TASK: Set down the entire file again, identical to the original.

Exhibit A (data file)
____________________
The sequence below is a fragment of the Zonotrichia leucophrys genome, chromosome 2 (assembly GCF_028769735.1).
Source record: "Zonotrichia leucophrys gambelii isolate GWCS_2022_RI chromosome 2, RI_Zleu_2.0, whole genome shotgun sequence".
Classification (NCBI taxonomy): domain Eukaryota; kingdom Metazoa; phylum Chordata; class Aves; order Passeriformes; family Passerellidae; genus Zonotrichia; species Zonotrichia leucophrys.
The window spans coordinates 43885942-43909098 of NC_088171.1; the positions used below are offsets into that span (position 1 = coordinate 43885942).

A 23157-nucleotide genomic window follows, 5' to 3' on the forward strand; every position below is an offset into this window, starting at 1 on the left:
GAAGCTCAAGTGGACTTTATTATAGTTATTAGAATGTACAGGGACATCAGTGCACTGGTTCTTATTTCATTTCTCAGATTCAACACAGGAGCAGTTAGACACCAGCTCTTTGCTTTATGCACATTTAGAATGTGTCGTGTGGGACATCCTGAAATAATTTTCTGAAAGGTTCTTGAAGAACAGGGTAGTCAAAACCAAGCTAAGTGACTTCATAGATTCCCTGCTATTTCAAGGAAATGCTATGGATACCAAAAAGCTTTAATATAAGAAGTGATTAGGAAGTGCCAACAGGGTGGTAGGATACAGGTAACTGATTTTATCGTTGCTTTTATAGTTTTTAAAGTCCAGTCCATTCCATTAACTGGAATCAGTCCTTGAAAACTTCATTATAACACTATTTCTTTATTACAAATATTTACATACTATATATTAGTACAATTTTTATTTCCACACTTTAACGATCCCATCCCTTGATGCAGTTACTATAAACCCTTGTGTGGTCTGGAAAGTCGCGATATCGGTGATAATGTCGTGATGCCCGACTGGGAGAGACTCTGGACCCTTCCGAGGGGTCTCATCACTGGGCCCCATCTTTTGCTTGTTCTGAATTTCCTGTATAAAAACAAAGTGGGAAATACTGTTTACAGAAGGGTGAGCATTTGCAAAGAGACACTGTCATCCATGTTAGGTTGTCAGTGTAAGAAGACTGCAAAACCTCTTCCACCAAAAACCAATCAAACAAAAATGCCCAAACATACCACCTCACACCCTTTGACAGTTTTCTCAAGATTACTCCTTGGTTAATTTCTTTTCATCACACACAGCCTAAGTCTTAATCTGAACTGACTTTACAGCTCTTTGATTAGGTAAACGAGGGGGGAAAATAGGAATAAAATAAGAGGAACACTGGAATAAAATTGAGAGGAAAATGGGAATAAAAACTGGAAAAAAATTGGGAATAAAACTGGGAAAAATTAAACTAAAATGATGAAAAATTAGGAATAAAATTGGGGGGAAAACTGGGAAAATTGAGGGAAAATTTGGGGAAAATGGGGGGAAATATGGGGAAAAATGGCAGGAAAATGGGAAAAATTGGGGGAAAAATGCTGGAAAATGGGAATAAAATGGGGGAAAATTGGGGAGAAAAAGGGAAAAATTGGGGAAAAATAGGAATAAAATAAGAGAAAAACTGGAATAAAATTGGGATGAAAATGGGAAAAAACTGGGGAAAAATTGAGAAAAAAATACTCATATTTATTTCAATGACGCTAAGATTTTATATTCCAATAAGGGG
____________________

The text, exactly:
The sequence below is a fragment of the Zonotrichia leucophrys genome, chromosome 2 (assembly GCF_028769735.1).
Source record: "Zonotrichia leucophrys gambelii isolate GWCS_2022_RI chromosome 2, RI_Zleu_2.0, whole genome shotgun sequence".
Classification (NCBI taxonomy): domain Eukaryota; kingdom Metazoa; phylum Chordata; class Aves; order Passeriformes; family Passerellidae; genus Zonotrichia; species Zonotrichia leucophrys.
The window spans coordinates 43885942-43909098 of NC_088171.1; the positions used below are offsets into that span (position 1 = coordinate 43885942).

A 23157-nucleotide genomic window follows, 5' to 3' on the forward strand; every position below is an offset into this window, starting at 1 on the left:
GAAGCTCAAGTGGACTTTATTATAGTTATTAGAATGTACAGGGACATCAGTGCACTGGTTCTTATTTCATTTCTCAGATTCAACACAGGAGCAGTTAGACACCAGCTCTTTGCTTTATGCACATTTAGAATGTGTCGTGTGGGACATCCTGAAATAATTTTCTGAAAGGTTCTTGAAGAACAGGGTAGTCAAAACCAAGCTAAGTGACTTCATAGATTCCCTGCTATTTCAAGGAAATGCTATGGATACCAAAAAGCTTTAATATAAGAAGTGATTAGGAAGTGCCAACAGGGTGGTAGGATACAGGTAACTGATTTTATCGTTGCTTTTATAGTTTTTAAAGTCCAGTCCATTCCATTAACTGGAATCAGTCCTTGAAAACTTCATTATAACACTATTTCTTTATTACAAATATTTACATACTATATATTAGTACAATTTTTATTTCCACACTTTAACGATCCCATCCCTTGATGCAGTTACTATAAACCCTTGTGTGGTCTGGAAAGTCGCGATATCGGTGATAATGTCGTGATGCCCGACTGGGAGAGACTCTGGACCCTTCCGAGGGGTCTCATCACTGGGCCCCATCTTTTGCTTGTTCTGAATTTCCTGTATAAAAACAAAGTGGGAAATACTGTTTACAGAAGGGTGAGCATTTGCAAAGAGACACTGTCATCCATGTTAGGTTGTCAGTGTAAGAAGACTGCAAAACCTCTTCCACCAAAAACCAATCAAACAAAAATGCCCAAACATACCACCTCACACCCTTTGACAGTTTTCTCAAGATTACTCCTTGGTTAATTTCTTTTCATCACACACAGCCTAAGTCTTAATCTGAACTGACTTTACAGCTCTTTGATTAGGTAAACGAGGGGGGAAAATAGGAATAAAATAAGAGGAACACTGGAATAAAATTGAGAGGAAAATGGGAATAAAAACTGGAAAAAAATTGGGAATAAAACTGGGAAAAATTAAACTAAAATGATGAAAAATTAGGAATAAAATTGGGGGGAAAACTGGGAAAATTGAGGGAAAATTTGGGGAAAATGGGGGGAAATATGGGGAAAAATGGCAGGAAAATGGGAAAAATTGGGGGAAAAATGCTGGAAAATGGGAATAAAATGGGGGAAAATTGGGGAGAAAAAGGGAAAAATTGGGGAAAAATAGGAATAAAATAAGAGAAAAACTGGAATAAAATTGGGATGAAAATGGGAAAAAACTGGGGAAAAATTGAGAAAAAAATACTCATATTTATTTCAATGACGCTAAGATTTTATATTCCAATAAGGGG